Institute for War and Peace Reporting | Giving Voice, Driving Change

Troubled Province Tries Democracy

Governorate west of Baghdad shrugs off instability and insurrection to hold peaceful ballot.
By Wisam M.

People in the central Iraqi governorate of Anbar have taken their first steps towards representative government – despite a local insurgency and general instability – by peacefully choosing a 41-member council.


"What happened was the minimum level of democracy," said Ali Mukhlif al-Assafi, head of the council administration. "Since there is no real solution, this is a good option."


Anbar governorate, in particular the cities of Fallujah and Ramadi, have been the centre of fierce resistance to the United States presence in Iraq.


But many Anbar residents said they felt the council was an important first step towards true representation in an area in turmoil.


"The good thing about this is that it included all civil society representatives from all areas," said Assafi.


There is one woman on the new council, which otherwise includes a broad swathe of male society including tribal chiefs, businessmen, clergy, engineers, health and education sector workers, lawyers, labourers, and one member who represents the former Iraqi army.


Several political parties also placed members, including the Iraqi Islamic Party, the Iraqi Communist Party, and the Anbar National Congress, a local party. Local tribes received 10 seats, and a women's conference chose Afaf Abd al-Razaq, a teacher, to represent them.


Eight representatives were chosen from the city of Ramadi, seven from Fallujah, and two each from smaller cities.


On February 19, the 41 new council members elected a president, vice-president and secretary.


The new representatives replaced the now-dissolved former council appointed by the Coalition Provisional Authority, CPA. on a transitional basis.


"The biggest achievement of the previous council was paving the way for this new one," said lawyer Luay Adnan, who is also an administrator with the council.


The election was indirect, based on the caucus system. The process began in early January when a 400-member conference of experts, notables and professionals met to appoint 11 committees, each of which organised a caucus meeting to elected the 41 council members.


To run for election, candidates could not be senior Baath party members who came under the CPA De-Baathification order. Nor could they have a criminal record or be former members of the former “mukhabarat” or intelligence service.


The role of the 11 committees has not ended with the election. They have proposed a number of projects relating to education, border security, internal security, and other projects, and say they will continue working under the authority of the council.


The conferences were supervised by the CPA's representative in Anbar, Keith Mines, along with two Iraqi judges and employees from the local governance project of the Research Triangle Institute, RTI, a US institution contracted to do local government work in Iraq.


Anbar residents were mostly enthusiastic about taking part in caucus meetings, but there were rough spots, organisers said, and some residents did not readily accept the results of the elections.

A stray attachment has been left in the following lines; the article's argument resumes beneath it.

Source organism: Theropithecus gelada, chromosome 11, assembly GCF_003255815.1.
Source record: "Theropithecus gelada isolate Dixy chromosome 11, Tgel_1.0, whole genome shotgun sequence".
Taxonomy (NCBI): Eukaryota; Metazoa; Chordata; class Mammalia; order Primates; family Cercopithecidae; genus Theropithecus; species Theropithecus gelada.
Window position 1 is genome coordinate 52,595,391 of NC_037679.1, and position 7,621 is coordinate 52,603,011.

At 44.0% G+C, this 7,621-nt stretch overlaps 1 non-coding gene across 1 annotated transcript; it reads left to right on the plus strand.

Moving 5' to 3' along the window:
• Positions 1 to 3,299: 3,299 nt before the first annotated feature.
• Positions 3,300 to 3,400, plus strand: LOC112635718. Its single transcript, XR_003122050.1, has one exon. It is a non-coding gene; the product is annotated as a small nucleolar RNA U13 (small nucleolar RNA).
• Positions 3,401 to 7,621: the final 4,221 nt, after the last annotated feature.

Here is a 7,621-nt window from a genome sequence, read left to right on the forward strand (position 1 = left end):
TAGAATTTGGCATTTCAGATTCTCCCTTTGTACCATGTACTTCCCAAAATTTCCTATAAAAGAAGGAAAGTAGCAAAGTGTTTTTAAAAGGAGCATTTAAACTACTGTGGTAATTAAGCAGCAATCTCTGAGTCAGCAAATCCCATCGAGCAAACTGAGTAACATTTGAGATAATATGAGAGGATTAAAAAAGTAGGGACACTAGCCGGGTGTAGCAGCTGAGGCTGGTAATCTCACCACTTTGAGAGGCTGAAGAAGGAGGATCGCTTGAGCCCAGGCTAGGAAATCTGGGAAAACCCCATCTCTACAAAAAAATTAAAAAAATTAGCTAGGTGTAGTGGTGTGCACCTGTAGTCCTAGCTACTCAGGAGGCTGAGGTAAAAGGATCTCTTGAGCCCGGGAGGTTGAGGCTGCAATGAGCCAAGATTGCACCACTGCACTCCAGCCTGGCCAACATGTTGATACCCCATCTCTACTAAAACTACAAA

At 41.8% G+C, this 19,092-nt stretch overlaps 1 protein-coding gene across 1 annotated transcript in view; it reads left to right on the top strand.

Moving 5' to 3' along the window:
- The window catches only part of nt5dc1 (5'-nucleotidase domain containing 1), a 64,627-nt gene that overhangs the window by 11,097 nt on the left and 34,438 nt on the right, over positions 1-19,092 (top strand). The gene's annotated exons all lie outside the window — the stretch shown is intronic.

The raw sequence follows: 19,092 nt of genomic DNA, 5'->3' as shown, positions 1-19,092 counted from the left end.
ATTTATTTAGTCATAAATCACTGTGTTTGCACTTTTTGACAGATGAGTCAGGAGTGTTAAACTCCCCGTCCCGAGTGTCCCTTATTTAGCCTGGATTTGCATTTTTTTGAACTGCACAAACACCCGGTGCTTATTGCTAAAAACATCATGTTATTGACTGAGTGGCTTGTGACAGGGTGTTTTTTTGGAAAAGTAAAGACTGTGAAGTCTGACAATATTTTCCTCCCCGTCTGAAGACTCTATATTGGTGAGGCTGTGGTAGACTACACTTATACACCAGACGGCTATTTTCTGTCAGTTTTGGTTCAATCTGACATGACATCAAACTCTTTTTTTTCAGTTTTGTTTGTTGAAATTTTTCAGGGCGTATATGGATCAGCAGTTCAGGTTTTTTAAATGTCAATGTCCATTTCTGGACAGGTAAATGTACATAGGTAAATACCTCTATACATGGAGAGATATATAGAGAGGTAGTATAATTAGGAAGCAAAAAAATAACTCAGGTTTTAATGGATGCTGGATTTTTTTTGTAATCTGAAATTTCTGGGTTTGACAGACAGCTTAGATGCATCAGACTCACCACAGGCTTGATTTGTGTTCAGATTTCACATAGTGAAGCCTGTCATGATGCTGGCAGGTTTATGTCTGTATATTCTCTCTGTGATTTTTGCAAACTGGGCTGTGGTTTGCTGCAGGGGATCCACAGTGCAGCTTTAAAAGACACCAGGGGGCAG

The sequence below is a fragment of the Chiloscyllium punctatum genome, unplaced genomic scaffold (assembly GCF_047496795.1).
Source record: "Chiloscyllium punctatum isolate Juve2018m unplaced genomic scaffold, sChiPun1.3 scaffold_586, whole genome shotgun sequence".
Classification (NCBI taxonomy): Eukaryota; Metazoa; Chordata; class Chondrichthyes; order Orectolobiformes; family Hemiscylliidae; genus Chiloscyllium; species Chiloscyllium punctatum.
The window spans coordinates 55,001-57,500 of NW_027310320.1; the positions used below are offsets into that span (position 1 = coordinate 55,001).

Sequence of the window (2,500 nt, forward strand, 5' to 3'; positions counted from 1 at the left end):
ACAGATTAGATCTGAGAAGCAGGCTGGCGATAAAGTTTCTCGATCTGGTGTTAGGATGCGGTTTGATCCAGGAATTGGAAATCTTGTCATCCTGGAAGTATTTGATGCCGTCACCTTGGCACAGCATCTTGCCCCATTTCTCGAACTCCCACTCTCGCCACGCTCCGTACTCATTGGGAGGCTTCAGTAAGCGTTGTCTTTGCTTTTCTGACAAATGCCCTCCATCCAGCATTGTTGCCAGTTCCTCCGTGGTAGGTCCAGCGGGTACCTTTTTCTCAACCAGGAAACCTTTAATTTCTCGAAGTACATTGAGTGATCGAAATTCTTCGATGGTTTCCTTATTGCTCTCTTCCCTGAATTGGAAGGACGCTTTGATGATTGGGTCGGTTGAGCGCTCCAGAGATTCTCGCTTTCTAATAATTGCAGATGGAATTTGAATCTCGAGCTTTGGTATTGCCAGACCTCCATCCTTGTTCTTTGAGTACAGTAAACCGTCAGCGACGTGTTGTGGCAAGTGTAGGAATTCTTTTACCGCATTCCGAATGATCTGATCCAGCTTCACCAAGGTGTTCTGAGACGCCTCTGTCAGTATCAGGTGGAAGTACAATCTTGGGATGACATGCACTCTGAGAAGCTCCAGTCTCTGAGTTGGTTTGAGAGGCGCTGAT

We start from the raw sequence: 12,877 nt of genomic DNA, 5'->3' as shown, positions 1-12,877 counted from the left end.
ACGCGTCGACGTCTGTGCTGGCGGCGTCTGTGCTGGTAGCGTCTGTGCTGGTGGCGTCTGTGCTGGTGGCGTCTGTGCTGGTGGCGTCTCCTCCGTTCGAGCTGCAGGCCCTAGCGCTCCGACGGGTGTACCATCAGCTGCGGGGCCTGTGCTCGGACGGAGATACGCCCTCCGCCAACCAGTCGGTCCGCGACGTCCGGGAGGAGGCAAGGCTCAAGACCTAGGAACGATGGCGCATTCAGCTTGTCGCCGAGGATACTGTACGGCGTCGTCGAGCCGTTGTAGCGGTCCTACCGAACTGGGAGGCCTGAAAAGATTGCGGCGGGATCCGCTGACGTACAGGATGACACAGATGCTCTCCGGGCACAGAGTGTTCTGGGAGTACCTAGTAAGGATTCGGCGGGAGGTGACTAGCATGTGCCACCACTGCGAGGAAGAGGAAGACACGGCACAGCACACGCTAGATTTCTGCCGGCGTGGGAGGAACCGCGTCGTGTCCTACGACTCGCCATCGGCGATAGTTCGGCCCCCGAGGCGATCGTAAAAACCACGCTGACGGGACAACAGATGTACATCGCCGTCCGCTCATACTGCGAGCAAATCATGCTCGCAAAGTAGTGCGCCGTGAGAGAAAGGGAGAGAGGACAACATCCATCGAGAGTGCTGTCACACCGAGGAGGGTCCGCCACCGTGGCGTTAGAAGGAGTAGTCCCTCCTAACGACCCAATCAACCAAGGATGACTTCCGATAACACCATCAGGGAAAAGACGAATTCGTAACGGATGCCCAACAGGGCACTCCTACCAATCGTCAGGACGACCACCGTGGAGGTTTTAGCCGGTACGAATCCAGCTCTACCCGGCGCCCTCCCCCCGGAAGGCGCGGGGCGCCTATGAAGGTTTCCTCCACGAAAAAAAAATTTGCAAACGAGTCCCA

A Ramadi taxi driver accused Sheikh Amir Ali Sleman al-Assafi – who was elected to the new council representing the powerful Dilem tribe – of being "an agent of the Americans". Shortly after the election, a suicide bomber hit the sheikh's house, killing several guards but leaving him unharmed.


But generally, the process went peacefully.


"This was the first democratic experience in Anbar after the war," said Arkan Jabir, a journalist from Ramadi.


"The election was well received by most people," said Abdalla Mohammed, an RTI worker who helped coordinate the elections. He pointed out that the level of participation was high, saying, "It was clear that people are eager for democracy and democratic practice."


Many Iraqis defend the new council members. "They represent a patriotic will and no one can accuse them of being agents of the Americans," said Ramadi police officer Yasir al-Alusy.


But he downplayed the role of the CPA in selecting candidates, "They were chosen by us; there was no role for the CPA in choosing them."


"We have a religious duty that pushed us to take part in the council," said Sheikh Khalid Sulayman al-Fahdawi, the director of the religious endowment in Anbar.


"Don't curse the darkness – try to light a candle," added Fahdawi, quoting an old expression. "Let us keep people preoccupied with positive thinking rather than leaving them open to evil ones."


Like others in the area, Fahdawi felt it was better to be part of the process than to oppose it.


"We believe that Iraq should not be left for the corrupt people," he said. "There will be more damage than good if we leave the council."


He pointed out that "members of the former regime" had tried to disrupt the caucus process, but were unsuccessful.


"They were able to talk, but now they can't challenge the integrity of the new members," he said.


Wisam M. Karim al-Jaf is a trainee journalist based in Baghdad.